Dark leafy greens: While you typically find the best prices in autumn, you’ll see some good deals this month, as everyone resolves to eat better in the new year, says Chris Romano, global, produce coordinator at Whole Foods Market. Look for kale, chard and collards to go for 99 cents to $1.49 a bunch — down about 50 cents, he says.
Potatoes: Spuds are on sale this month. Look for 20 to 40 percent price cuts on everything from russets and Yukon Gold to little fingerlings, Romano says.
Winter squash: Those low seasonal prices on hard squash will continue this month. Expect to see deals of 99 cents per pound on a big selection of varieties, including delicata, sweet dumpling and kabocha, he says.
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The stars of the produce section this month: citrus. “Citrus is definitely what you think about” when you’re shopping in January, Romano says. And that’s when the crop is in “full force,” he says.
And you’ll find the best prices on mandarin oranges and grapefruit, Romano says.
Look for clementines in 3-pound bags for $3 to $4, and 5-pound boxes for $5 to $6, he says. And Satsumas, which are typically sold by the pound, will be about 30 percent cheaper — down 50 cents to $1 per pound.
You also can look forward to seeing more — and bigger — grapefruit this month, Romano says. Expect a lot of deals for 99 cents per pound, he says.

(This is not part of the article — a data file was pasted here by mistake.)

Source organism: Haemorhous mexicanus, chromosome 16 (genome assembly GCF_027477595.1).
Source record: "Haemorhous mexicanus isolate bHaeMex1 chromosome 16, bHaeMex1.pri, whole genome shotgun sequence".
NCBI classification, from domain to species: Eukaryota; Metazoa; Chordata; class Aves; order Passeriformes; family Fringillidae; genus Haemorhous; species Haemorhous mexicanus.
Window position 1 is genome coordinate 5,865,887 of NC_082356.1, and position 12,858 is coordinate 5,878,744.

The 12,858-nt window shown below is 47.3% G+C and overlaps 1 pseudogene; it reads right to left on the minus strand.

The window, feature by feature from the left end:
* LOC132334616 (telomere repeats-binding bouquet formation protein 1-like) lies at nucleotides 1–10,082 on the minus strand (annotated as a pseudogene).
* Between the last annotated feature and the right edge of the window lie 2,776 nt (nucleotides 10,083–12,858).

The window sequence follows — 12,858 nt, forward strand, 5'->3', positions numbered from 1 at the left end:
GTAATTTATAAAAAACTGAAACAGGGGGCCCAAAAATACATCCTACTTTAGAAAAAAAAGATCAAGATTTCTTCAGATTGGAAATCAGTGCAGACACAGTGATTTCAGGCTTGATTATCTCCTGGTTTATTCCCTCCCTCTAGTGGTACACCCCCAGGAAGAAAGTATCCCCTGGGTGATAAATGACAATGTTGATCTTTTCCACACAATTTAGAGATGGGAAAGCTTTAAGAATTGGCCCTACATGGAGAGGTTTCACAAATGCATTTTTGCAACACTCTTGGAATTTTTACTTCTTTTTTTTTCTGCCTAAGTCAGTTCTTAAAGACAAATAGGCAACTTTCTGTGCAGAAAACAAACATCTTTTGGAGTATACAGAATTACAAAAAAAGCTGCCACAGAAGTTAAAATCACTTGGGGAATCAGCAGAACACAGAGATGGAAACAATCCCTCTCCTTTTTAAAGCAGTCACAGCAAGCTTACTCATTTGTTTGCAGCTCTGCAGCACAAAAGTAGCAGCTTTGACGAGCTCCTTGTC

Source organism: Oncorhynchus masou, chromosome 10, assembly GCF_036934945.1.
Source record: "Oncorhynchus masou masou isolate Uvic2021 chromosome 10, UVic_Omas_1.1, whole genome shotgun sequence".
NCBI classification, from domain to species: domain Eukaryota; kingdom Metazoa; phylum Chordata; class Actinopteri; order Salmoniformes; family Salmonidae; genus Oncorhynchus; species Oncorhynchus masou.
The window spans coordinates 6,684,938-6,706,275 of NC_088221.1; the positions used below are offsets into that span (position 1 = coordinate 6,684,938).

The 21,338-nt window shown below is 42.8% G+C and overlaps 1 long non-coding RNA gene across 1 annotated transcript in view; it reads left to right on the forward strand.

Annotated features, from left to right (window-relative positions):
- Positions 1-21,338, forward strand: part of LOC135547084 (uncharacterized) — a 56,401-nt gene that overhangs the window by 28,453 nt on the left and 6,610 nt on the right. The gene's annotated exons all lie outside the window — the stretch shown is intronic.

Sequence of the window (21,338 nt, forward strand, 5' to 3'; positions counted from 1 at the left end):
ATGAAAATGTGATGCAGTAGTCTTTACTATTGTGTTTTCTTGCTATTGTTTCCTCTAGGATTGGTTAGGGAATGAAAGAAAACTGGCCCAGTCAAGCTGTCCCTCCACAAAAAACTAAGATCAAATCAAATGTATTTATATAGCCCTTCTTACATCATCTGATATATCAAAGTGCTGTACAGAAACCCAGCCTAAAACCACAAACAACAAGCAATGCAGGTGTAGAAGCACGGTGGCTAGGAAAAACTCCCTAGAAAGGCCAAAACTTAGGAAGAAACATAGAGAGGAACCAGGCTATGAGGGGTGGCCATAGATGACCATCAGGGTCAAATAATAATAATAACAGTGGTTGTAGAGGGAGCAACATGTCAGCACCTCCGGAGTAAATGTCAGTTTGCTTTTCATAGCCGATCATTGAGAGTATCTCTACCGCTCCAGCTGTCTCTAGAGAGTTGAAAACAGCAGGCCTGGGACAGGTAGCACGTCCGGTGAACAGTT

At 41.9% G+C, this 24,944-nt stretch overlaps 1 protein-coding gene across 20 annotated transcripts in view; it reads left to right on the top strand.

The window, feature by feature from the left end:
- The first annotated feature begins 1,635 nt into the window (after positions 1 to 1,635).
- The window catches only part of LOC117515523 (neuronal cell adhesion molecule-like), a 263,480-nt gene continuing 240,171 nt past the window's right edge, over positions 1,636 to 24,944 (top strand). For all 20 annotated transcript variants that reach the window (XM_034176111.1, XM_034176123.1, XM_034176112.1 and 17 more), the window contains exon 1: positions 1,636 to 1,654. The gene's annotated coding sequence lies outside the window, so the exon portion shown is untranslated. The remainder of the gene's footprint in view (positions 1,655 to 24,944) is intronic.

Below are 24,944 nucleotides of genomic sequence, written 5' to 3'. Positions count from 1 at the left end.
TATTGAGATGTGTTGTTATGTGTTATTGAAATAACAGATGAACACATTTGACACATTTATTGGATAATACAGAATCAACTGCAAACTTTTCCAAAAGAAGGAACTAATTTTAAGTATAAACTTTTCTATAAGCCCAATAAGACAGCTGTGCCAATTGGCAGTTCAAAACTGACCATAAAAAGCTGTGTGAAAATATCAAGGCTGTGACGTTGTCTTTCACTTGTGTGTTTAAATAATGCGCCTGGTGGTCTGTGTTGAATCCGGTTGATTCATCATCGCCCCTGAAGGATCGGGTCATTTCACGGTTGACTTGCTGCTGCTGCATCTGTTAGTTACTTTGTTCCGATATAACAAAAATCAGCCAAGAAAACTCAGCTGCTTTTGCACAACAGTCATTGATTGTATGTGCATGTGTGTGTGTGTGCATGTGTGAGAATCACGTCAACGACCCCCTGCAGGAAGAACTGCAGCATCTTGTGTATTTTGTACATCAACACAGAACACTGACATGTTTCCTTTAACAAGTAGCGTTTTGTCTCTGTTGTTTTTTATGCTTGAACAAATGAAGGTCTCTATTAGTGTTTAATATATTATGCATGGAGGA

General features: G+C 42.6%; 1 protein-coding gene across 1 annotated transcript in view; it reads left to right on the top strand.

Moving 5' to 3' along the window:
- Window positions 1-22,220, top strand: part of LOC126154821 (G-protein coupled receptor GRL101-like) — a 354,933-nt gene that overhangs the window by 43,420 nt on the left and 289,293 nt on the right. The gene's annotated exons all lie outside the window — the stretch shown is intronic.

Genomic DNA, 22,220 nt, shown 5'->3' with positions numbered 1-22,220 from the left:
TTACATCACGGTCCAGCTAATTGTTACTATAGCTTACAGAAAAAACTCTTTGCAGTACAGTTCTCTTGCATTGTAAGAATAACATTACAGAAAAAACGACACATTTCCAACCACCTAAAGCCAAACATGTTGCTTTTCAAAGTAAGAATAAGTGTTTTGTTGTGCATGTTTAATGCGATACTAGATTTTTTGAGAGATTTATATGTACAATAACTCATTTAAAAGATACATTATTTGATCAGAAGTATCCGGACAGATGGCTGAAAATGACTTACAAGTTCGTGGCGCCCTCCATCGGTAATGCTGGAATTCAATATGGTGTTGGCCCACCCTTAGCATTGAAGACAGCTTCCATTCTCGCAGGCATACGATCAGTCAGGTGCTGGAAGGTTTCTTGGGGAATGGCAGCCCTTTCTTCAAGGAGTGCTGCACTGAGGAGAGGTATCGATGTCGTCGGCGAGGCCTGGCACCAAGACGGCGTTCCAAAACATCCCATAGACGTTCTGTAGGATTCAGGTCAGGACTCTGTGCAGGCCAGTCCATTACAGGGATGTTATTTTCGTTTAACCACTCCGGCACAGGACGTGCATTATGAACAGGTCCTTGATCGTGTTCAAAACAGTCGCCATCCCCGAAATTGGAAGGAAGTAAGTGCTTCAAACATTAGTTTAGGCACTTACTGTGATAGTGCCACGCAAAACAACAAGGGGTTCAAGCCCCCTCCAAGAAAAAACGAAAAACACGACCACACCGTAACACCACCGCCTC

And if you’re willing to buy in bulk — 4-pound to 15-pound bags — you can find them for 70 cents to 80 cents per pound. “You often find big savings in a big bag,” Romano says.
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Bildagentur Zoonar GmbH/Shutterstock.com
It seems like an odd bargain in the middle of the frozen winter, but fresh berries are a great buy this month.
The reason: Even though they’re coming all the way from South America, it’s the middle of summer in the southern hemisphere, and berries are bountiful, Whole Foods’ Romano says.
In addition, the crop is arriving by ship instead of by more expensive air transport, and you get price breaks on both fresh strawberries and blueberries.
While they won’t be as cheap as domestic summer berries, they’ll cost a lot less than they did in late fall and early winter, he says.
Look for strawberries at $3 per quart or 2 quarts for $5, Romano says. And blueberry prices will come down by 50 cent to $1 per pint.